It turns out that Terror Tract, Sirens, and Panic were all being used in the temp score for Frailty. Bill was just hearing the music, not knowing who the composer was, and really liked how it sounded "old-school". So he figured that I was an older guy - he had surrounded himself with the "old guard" on the film; Bill Butler (Jaws) shot it, and Arnie Glassman edited it - they had been around forever and were masters. The idea that Bill had was that he would team up with these seasoned veterans. So they brought me in, and the shock and horror on their faces was really funny. But we started talking, and it's hard to describe how well we hit it off, but we had the exact same vision and approach for the music. So that's how I got the movie [Play Frailty "Main Title"]
And Frailty definitely pushed you out into the spotlight!
Yeah - that movie is directly responsible for my involvement on The Hunted. I had done some other movies in between the two, but the Monday after Frailty came out, I got a call from William Friedkin, who saw the film at a matinee over the weekend, and the thought it was one of the ten best horror films he's seen. And he loved the score - he went to Tower Records and got it, then called me up and told me that I had to do The Hunted. So it's strange how it directly led to something, but there were other projects in-between.
Yeah - like Bubba Ho-Tep, Darkness Falls, and Vampires: Los Muertos - all horror films!
Yeah, there was a streak there of a bunch of horror films, as well as Plan B, which was a big-band score. It sticks out like a sore thumb in that list, but it was the guy who ended up directing Children of Dune, so that was good! Darkness Falls was the "fun" version of Frailty in a weird way - it definitely as an element of the "winky" that we were talking about earlier with Constantine.
So you got The Hunted because of Frailty.
Yeah. It was a cold, harsh film with a percussion heavy score. One of my favorite scores is Goldsmith's Planet of the Apes, and the percussion on that score has been a big influence on me. Billy Friedkin will push you to the edge - there was a cue in the film (not on the soundtrack) where he said that he wanted the music evoke something without a melody, and without a definable rhythm! <laughs> He set up these parameters to make it almost impossible, but he wanted to see what you could do. It was strangely artistic, the way he went about things as a challenge. He also has this insanely high music IQ, which can be dangerous too. I mean, he directs operas in his spare time for the Los Angeles Opera - big productions! He is the opera guy - really, really good. He directed “Wozzeck” in an Italian production with Zubin Mehta conducting. So when it comes to doing a score, he's not at a loss to point out if he thought something was too obvious, and we got along really well. The Hunted is probably my least thematic score, but that was by design. What Friedkin wanted to do was blur the line between the character we follow the most, and the secondary character - who is worst? The music never took sides, and that was interesting.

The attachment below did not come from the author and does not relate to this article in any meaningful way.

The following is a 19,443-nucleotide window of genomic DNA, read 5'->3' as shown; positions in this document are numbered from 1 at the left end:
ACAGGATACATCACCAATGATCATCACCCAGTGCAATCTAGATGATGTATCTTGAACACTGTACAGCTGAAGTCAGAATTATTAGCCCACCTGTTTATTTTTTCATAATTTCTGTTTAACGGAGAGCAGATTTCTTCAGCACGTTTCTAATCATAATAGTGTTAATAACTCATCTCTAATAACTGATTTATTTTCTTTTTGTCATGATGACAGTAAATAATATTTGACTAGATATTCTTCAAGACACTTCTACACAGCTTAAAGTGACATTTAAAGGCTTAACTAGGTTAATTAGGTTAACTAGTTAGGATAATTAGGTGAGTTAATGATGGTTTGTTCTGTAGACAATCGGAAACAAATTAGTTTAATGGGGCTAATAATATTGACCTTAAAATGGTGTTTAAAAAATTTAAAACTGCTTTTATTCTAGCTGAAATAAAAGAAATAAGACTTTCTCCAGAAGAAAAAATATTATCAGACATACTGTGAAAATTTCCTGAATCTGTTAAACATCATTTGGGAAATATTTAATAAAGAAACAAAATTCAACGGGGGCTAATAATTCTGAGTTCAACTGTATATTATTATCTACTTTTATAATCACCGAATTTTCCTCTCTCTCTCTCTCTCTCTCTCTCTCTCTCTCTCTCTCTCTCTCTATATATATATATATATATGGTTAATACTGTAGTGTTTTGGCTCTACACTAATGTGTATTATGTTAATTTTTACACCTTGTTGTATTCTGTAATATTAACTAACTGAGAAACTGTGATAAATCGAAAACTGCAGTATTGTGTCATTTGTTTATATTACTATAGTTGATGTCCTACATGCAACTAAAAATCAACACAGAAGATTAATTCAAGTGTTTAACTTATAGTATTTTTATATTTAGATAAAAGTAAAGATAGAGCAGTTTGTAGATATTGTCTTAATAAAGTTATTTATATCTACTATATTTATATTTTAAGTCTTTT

Where did Children of Dune come in?
Children of Dune, Darkness Falls, and The Hunted all blurred together. It was probably the roughest spot of time that I had to go through in terms of a scoring schedule. Because I scored The Hunted, then at the tail end of it, I started Darkness Falls - but I had been on Darkness Falls before The Hunted, but they weren't done with the film. So The Hunted started and finished during the Darkness Falls schedule. Then I did Darkness Falls and found out that I had one month to do Children of Dune, and I had three hours of music to write!
So I was writing the majority of Darkness Falls fresh off of this "I need to sleep" post-Hunted phase, and Children of Dune was looming. I think it turned out that the final mixes for both Darkness Falls and Children of Dune was the same day. And it was all a blur - they're all written at the same time, but they're all completely different scores! Children of Dune is this epic tragic romance sci-fi thing, with and ancient biblical feel.
Didn't you build some instruments for that project?
Yeah - I was building instruments earlier, for The Settlement and earlier films like that, but by the time Children of Dune came around, I had an assortment of instruments I hadn't used yet, they were just too strange percussion-wise to even use in the hunted, and I thought they were otherworldly. So I wheeled them out for Dune! They're a combination of junkyard percussion, and bowed instruments that sound like near-eastern music, makeshift ouds and erhus, and even a hurdy-gurdy type of instrument, which I used in Children of Dune a lot!
How do you feel about that score being used in marketing for Master and Commander to the point where people don't realize it's your score?
It's been used in quite a few trailers, and I like it a lot - it would have been easier if I had scored Master and Commander - because during the Academy Awards they would played the Children of Dune music during their best picture promo. They even used "Jessica's Arrival" during the Olympics last year all the time. It's flattering and always takes me about 10 seconds to recognize it! [Play "Summon the Worms"]
Can you draw a straight line from The Hunted to Timeline, because Friedkin is married to Sherry Lansing (who at the time was the head of Paramount)?
Weirdly enough, it wasn't a straight line. The Timeline music editor had a bunch of my scores, and after Jerry left the project, they re-temped the score with a lot of my music. And the "new" style they wanted, according to Richard Donner, was to emphasize energy, big themes, and don't use period instruments like madrigal or old-style horns. So for me, it was my Jerry Goldsmith tribute score! He was one of my very biggest influences, and I wanted to write a score in the style that he would do when he wrote those orchestral scores that would just hit you, and not hide in the corners, and not be sonic wallpaper. So the way it came about, there were some cues in Children of Dune that had that feeling, and they also used the "Canamar" episode of "Star Trek: Enterprise" that I had done, with the temp.